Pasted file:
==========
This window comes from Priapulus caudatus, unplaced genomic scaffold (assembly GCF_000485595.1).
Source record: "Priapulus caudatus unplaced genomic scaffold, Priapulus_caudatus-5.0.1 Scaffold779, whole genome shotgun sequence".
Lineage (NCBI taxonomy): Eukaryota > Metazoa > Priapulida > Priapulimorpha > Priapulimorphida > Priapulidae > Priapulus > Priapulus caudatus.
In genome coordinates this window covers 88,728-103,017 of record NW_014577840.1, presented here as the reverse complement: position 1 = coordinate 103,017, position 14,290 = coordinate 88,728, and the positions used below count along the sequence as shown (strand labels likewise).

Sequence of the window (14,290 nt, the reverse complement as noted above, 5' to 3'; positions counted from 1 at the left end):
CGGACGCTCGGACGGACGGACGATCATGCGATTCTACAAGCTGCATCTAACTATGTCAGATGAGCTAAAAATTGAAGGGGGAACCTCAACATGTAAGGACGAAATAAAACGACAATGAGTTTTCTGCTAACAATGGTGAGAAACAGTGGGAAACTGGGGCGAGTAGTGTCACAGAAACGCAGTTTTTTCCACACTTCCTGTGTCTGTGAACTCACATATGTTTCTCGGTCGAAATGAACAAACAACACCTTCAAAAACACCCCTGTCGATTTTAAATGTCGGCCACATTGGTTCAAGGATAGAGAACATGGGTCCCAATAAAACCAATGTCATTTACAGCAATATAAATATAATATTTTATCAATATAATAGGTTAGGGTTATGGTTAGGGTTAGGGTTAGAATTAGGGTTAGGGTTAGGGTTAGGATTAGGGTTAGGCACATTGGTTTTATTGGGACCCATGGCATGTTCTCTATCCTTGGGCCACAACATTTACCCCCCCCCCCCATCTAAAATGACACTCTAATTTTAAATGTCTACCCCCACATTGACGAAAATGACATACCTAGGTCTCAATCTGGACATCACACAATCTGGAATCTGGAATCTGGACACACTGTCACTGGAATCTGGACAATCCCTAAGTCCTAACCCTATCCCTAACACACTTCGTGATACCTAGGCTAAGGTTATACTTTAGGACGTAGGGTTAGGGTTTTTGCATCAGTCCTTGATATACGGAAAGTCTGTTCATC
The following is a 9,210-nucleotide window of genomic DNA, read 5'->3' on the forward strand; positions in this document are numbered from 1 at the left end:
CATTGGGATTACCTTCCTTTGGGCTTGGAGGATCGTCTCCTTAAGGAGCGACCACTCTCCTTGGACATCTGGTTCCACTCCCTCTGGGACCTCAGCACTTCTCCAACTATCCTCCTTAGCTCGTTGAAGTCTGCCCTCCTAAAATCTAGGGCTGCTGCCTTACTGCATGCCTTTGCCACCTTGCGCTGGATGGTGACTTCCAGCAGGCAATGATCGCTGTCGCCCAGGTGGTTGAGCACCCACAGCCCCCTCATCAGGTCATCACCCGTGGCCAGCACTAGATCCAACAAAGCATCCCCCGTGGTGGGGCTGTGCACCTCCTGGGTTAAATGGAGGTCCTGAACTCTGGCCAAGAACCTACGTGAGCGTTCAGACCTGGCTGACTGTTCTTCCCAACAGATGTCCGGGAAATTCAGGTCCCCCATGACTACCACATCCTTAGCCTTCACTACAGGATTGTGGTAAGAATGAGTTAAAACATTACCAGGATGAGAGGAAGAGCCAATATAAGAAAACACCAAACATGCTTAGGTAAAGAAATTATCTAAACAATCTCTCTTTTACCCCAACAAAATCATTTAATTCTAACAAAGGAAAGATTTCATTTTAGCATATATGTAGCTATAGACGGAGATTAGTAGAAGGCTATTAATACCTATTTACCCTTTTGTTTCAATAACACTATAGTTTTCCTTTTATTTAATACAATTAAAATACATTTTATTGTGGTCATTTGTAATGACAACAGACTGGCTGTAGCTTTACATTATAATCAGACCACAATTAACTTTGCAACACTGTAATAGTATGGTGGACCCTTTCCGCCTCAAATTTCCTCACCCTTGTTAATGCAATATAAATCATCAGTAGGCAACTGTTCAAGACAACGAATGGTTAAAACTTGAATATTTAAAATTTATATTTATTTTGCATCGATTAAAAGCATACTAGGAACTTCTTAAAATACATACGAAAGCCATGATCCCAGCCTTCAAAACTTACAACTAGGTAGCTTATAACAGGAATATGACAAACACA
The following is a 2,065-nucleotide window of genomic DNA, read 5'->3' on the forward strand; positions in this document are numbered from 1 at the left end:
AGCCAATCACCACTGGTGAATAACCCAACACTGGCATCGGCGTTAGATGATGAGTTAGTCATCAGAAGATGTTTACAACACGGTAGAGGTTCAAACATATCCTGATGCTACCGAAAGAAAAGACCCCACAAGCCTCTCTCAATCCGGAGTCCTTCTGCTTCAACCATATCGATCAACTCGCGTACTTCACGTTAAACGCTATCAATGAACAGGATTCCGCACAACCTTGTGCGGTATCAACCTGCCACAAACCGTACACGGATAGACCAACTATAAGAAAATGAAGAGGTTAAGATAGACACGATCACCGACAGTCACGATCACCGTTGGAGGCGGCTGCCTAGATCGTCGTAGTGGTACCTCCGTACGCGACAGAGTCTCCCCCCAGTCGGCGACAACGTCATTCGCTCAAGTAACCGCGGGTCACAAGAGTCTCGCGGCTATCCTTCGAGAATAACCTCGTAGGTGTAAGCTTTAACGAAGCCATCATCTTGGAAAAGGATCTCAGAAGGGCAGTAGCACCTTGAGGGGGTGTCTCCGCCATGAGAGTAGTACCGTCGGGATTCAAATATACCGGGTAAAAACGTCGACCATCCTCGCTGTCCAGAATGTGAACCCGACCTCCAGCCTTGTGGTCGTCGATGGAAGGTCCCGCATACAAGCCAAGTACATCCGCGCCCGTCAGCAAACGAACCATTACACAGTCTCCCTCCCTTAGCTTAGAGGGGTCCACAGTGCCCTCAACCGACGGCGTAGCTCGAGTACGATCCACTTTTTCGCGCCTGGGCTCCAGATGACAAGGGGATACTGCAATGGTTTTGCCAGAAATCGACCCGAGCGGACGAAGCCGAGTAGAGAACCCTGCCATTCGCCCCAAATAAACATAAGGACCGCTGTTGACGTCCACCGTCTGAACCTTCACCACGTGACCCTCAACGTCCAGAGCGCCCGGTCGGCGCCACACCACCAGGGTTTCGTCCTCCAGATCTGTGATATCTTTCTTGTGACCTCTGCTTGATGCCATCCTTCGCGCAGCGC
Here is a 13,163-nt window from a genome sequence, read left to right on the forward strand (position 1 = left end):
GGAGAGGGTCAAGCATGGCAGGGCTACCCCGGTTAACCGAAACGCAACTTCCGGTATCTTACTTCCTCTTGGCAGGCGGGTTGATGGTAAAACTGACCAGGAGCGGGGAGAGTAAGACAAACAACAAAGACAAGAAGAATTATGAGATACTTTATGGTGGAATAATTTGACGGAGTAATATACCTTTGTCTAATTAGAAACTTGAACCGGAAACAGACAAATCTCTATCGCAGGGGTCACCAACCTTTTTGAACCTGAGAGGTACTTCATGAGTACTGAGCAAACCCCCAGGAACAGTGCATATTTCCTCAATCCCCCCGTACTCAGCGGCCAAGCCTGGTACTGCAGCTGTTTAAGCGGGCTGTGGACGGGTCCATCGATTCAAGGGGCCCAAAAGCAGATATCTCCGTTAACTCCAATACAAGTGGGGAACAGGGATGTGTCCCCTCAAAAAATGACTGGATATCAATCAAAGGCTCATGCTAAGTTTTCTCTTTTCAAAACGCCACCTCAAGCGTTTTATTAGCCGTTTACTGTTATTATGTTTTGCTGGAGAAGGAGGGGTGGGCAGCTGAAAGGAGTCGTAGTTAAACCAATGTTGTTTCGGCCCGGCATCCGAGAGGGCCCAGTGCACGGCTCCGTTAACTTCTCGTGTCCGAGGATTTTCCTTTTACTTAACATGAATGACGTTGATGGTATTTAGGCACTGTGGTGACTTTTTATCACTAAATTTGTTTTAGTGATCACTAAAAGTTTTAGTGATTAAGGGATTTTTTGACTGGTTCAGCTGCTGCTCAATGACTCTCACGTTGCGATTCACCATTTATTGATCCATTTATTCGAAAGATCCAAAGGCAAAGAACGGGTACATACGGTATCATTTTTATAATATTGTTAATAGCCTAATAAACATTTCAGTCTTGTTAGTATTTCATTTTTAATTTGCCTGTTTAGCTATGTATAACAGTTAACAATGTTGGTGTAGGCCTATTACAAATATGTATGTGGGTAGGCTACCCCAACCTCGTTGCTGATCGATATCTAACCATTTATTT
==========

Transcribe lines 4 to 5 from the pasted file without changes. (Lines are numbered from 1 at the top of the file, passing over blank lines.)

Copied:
In genome coordinates this window covers 88,728-103,017 of record NW_014577840.1, presented here as the reverse complement: position 1 = coordinate 103,017, position 14,290 = coordinate 88,728, and the positions used below count along the sequence as shown (strand labels likewise).

Sequence of the window (14,290 nt, the reverse complement as noted above, 5' to 3'; positions counted from 1 at the left end):